“Not all citizens demonstrate the respect that my colleagues and I deserve, not just as city staff trying to do a job, but as human beings,” Emma Stevens, a city communications strategist, wrote on Facebook. “I have been berated, demeaned, physically assaulted and disrespected by complete strangers on too many occasions.”

Political observers and residents question Nenshi’s decision to cancel upcoming public meetings, saying he may be well-intentioned but there are better ways to handle the situation.

“It’s just a bit of a knee jerk reaction,” said Lori Williams, associate professor of policy studies at Mount Royal University. “They just need to conduct better planned and prepared hearings.”

Williams said the city should host meetings in larger venues, with better security and clear rules of engagement, and anyone found abusing staff can be escorted out.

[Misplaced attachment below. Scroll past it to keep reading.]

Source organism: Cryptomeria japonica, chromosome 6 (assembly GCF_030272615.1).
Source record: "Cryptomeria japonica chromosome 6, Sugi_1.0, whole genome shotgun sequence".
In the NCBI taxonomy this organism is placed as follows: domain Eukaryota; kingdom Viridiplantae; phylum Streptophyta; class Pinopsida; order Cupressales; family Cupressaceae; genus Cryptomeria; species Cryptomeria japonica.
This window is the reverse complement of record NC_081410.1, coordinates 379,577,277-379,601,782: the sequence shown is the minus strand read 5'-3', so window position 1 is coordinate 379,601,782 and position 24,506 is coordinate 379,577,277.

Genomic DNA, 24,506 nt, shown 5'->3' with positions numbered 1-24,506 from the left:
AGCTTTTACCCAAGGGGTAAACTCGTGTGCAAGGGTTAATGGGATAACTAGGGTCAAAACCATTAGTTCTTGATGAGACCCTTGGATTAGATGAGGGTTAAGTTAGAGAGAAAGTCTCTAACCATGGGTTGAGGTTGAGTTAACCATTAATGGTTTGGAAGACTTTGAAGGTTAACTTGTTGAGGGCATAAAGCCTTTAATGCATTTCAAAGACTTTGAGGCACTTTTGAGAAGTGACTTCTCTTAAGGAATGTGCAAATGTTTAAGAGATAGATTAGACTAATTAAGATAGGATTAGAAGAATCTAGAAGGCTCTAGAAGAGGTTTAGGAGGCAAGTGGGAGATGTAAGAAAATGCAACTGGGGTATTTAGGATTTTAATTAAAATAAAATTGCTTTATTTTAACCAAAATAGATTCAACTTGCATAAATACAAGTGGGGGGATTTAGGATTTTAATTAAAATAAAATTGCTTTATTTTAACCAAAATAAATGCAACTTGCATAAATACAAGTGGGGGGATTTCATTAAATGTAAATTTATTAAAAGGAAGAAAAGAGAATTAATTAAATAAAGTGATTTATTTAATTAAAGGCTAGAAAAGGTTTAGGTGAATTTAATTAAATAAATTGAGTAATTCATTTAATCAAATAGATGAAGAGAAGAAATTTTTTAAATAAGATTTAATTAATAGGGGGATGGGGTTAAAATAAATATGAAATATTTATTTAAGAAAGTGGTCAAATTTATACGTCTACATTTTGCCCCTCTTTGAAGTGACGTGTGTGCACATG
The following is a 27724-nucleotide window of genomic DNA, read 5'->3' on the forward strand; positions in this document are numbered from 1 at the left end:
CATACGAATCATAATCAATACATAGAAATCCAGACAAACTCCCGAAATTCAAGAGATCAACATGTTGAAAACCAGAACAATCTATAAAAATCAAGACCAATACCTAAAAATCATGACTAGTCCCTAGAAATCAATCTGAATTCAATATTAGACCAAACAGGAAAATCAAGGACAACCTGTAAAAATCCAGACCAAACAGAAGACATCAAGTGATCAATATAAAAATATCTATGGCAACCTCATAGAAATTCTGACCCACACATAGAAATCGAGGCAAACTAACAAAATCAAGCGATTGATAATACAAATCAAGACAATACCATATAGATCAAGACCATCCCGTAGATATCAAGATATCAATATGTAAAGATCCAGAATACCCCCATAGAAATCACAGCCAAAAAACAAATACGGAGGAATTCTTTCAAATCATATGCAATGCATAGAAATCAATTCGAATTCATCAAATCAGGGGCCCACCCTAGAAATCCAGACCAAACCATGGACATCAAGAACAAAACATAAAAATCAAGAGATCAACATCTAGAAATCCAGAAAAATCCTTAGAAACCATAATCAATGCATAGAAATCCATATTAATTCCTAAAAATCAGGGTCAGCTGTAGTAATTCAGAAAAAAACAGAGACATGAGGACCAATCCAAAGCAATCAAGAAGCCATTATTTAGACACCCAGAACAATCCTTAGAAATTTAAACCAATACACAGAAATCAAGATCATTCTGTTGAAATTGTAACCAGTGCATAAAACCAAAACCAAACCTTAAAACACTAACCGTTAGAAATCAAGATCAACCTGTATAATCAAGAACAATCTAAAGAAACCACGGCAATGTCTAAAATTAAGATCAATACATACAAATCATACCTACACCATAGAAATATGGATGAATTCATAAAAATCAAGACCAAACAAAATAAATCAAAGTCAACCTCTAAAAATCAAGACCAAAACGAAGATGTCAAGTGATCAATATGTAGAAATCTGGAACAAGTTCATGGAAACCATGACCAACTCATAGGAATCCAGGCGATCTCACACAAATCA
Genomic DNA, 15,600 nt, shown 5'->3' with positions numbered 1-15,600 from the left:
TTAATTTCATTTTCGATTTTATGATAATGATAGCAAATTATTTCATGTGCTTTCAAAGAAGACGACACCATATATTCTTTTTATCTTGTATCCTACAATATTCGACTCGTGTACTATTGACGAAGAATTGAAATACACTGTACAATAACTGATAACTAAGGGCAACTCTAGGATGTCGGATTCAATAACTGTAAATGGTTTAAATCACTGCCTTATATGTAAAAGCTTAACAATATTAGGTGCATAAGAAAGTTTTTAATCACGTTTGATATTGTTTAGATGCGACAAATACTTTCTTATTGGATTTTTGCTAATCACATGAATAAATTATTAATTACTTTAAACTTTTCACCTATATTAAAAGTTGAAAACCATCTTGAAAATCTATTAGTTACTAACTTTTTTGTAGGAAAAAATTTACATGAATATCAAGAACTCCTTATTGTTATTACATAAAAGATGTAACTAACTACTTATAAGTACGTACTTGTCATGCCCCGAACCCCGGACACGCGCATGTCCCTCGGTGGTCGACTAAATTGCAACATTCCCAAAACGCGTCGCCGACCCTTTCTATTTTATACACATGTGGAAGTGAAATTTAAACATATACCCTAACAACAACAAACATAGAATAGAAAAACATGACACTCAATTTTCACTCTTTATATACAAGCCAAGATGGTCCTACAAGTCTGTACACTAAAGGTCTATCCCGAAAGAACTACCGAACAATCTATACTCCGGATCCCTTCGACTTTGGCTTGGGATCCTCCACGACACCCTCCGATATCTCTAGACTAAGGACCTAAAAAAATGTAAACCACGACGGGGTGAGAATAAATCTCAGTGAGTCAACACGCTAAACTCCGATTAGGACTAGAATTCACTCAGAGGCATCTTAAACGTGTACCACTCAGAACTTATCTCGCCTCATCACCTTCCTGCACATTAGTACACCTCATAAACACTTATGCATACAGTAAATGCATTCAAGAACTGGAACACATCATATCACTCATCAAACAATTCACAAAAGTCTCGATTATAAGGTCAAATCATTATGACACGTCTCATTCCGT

Further, the mayor’s plan to host a “virtual townhall” poses a couple problems: it excludes many people who don’t have internet access or don’t understand the technology, and it’s much easier to ignore critics, she said.

“The bigger problem is that it’s not reciprocal,” Willams said. “Meetings are held for a reason so that there can be an exchange of ideas. If it’s online it’s possible for some comments to be ignored or even deleted for all people know.”

Jack Foster, a 27-year resident of Woodlands, attended Tuesday’s session and blamed city officials for hosting a poorly orchestrated “dog and pony show” in which many attendees were often given conflicting information by staffers.

He said many residents were angry, but disputes claims city workers were insulted or assaulted.

“All these allegations are nothing more than BS,” Foster said. “None of this happened. There was not yelling, swearing, pushing, physical assault or even a ‘death threat.'”

AdChoices
AdChoices

More from National Post

image beaconimage beaconimage beacon